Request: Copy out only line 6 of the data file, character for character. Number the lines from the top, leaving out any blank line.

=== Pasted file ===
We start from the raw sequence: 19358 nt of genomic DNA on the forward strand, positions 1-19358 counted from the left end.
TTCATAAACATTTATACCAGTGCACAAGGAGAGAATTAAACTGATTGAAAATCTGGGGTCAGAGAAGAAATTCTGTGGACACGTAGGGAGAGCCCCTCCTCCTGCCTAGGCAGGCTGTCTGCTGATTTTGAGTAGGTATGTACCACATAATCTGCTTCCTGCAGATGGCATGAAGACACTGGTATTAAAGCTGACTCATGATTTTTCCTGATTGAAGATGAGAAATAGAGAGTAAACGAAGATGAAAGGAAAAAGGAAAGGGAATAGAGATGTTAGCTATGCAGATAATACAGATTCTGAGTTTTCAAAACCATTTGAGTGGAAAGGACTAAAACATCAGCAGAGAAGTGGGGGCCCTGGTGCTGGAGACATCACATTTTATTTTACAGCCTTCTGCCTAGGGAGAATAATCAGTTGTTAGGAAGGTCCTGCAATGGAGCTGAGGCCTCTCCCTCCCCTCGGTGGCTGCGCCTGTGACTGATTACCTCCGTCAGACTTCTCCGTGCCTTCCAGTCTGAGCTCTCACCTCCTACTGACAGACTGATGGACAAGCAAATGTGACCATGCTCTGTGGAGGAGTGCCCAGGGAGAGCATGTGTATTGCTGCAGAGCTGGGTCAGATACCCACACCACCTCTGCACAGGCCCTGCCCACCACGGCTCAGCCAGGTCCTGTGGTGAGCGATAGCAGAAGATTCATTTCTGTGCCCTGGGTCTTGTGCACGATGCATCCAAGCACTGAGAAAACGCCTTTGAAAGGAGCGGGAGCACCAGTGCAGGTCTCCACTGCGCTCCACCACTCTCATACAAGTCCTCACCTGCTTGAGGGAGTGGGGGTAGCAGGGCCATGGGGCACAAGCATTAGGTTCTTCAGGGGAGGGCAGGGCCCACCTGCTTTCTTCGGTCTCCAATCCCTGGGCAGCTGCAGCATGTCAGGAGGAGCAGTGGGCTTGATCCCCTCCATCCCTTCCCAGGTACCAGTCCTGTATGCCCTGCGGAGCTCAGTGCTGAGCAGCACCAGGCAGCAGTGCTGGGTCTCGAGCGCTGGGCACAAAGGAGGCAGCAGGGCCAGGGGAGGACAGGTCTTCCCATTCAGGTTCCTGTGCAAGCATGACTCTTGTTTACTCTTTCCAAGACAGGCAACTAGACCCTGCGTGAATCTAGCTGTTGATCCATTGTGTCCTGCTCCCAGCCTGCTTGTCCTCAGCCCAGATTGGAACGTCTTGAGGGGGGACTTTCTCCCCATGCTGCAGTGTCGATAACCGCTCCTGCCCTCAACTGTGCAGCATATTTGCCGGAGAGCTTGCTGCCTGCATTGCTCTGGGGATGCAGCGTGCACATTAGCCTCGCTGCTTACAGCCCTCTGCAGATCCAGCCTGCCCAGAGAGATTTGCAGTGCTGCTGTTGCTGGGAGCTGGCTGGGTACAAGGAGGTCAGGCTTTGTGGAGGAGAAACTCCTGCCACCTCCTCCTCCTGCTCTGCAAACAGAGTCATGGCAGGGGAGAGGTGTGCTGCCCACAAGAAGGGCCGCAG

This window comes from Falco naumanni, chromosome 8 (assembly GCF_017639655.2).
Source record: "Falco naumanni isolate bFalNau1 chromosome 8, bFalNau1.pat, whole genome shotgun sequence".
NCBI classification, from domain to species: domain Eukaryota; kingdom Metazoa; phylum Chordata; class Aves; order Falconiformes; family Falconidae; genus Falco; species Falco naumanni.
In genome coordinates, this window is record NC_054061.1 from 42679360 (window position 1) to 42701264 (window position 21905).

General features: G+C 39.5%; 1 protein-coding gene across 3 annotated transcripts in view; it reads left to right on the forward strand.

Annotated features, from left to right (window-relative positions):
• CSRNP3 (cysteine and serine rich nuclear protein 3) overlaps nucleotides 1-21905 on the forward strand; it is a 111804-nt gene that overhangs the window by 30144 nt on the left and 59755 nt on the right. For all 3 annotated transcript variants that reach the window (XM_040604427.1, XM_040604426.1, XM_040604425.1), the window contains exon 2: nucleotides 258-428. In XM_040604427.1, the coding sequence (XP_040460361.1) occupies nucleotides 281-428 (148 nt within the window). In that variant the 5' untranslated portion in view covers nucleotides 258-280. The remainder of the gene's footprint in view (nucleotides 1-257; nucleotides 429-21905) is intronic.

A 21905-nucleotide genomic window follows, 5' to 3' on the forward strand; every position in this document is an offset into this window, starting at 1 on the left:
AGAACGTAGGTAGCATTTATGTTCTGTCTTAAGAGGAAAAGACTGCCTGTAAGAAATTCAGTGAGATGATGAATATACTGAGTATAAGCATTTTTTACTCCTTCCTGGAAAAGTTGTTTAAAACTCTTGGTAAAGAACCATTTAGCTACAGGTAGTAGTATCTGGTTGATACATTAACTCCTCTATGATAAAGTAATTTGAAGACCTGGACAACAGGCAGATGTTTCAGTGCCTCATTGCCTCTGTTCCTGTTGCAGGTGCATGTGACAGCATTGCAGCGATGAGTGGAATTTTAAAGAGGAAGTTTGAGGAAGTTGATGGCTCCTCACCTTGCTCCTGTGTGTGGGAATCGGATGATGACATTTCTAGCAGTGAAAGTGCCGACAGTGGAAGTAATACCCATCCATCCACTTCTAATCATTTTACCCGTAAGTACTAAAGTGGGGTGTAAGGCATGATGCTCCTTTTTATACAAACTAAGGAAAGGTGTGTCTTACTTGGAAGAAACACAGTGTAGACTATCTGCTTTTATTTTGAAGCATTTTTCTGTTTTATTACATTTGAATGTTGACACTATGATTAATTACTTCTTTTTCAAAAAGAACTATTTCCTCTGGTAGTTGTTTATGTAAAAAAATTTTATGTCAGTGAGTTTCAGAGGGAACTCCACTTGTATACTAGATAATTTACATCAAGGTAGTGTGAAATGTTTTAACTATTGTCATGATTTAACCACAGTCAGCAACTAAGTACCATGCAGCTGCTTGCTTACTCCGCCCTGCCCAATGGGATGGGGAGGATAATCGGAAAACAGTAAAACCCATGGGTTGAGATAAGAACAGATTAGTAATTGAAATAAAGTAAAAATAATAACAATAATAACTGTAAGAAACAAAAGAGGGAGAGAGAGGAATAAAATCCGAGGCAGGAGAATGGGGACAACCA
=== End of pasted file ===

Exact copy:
In genome coordinates, this window is record NC_054061.1 from 42679360 (window position 1) to 42701264 (window position 21905).